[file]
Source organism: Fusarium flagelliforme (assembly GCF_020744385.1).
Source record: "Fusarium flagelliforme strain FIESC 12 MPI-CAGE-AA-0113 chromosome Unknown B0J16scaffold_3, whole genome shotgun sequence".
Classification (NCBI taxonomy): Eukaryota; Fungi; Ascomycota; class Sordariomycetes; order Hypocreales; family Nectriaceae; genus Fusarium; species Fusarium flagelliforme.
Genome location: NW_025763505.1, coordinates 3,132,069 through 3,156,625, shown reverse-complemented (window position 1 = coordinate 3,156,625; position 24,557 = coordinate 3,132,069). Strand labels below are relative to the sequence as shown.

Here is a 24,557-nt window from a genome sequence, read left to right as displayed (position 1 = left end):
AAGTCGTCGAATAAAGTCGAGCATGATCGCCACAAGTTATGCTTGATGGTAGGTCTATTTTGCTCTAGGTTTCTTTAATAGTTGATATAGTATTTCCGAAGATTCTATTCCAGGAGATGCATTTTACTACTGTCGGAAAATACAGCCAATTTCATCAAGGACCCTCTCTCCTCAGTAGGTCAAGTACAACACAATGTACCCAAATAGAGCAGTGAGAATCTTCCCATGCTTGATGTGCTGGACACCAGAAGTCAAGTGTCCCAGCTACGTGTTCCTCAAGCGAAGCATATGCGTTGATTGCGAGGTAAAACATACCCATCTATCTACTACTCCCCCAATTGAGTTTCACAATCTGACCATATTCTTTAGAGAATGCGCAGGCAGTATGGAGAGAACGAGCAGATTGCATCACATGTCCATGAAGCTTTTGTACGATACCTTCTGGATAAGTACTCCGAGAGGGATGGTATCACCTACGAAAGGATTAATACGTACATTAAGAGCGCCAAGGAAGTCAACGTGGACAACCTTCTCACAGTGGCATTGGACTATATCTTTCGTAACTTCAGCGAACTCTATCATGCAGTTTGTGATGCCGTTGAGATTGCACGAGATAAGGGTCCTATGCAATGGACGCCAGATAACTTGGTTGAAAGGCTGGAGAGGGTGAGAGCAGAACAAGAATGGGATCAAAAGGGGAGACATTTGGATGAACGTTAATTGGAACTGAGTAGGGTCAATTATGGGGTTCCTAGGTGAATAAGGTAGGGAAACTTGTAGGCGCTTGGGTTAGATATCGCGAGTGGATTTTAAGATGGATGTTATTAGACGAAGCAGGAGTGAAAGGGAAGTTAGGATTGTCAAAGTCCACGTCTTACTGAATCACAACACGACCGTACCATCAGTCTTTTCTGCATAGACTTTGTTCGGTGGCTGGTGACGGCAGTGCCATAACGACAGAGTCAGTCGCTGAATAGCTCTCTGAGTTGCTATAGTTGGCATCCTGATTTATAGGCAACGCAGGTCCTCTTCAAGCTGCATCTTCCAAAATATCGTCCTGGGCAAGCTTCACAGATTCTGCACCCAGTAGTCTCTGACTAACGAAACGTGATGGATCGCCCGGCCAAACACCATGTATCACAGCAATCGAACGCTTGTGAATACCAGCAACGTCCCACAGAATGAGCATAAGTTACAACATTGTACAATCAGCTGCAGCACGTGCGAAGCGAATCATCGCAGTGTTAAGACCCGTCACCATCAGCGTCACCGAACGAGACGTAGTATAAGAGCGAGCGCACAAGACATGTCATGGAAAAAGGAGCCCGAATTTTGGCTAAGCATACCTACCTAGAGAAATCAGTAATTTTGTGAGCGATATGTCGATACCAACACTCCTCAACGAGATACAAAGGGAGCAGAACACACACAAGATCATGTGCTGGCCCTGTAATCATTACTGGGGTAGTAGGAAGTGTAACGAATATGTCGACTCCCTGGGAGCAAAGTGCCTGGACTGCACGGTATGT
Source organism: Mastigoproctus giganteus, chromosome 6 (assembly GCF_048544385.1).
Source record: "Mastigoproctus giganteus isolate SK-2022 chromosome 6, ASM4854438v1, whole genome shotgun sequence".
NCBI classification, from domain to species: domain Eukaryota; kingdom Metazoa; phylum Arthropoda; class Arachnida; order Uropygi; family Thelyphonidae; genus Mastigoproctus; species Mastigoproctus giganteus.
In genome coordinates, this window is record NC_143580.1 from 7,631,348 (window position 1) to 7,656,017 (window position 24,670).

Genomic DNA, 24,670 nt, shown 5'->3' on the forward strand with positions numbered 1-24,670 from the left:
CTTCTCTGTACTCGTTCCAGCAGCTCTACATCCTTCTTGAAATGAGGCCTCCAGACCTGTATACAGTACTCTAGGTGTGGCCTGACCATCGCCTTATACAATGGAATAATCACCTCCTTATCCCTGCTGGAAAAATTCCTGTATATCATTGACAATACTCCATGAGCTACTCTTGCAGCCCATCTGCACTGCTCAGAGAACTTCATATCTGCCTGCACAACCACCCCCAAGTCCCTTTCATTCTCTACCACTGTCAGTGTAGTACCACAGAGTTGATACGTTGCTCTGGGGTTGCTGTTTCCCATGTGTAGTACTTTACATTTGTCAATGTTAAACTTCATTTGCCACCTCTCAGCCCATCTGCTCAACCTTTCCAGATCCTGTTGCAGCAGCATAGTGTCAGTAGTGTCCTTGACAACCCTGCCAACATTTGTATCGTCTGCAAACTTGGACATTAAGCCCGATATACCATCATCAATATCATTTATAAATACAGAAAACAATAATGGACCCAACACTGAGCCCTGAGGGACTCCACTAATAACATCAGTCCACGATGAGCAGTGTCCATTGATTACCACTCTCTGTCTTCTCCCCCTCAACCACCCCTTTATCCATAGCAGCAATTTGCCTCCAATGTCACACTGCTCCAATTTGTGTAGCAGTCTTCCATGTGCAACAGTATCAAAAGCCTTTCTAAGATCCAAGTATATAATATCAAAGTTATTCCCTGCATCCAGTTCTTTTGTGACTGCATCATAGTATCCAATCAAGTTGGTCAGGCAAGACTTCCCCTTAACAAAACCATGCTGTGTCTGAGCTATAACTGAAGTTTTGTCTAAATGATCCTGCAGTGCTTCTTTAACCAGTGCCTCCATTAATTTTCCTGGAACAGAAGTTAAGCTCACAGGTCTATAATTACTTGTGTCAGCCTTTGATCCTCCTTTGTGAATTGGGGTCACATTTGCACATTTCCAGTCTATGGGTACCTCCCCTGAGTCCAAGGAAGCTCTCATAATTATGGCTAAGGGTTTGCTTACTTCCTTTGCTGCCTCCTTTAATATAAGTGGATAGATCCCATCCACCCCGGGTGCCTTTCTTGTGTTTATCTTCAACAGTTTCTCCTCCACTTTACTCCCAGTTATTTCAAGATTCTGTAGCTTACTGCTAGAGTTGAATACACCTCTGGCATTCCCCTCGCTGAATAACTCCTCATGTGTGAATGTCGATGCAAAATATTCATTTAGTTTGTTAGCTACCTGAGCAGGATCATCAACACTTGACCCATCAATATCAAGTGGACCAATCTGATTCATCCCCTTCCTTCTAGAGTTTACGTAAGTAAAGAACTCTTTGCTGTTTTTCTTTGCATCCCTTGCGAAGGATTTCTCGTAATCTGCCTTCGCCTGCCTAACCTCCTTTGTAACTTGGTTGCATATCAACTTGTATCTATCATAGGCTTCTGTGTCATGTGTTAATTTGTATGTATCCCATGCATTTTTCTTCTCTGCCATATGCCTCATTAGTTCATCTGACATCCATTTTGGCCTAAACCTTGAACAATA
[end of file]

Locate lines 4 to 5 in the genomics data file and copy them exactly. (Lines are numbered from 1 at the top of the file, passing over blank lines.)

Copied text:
Genome location: NW_025763505.1, coordinates 3,132,069 through 3,156,625, shown reverse-complemented (window position 1 = coordinate 3,156,625; position 24,557 = coordinate 3,132,069). Strand labels below are relative to the sequence as shown.

Here is a 24,557-nt window from a genome sequence, read left to right as displayed (position 1 = left end):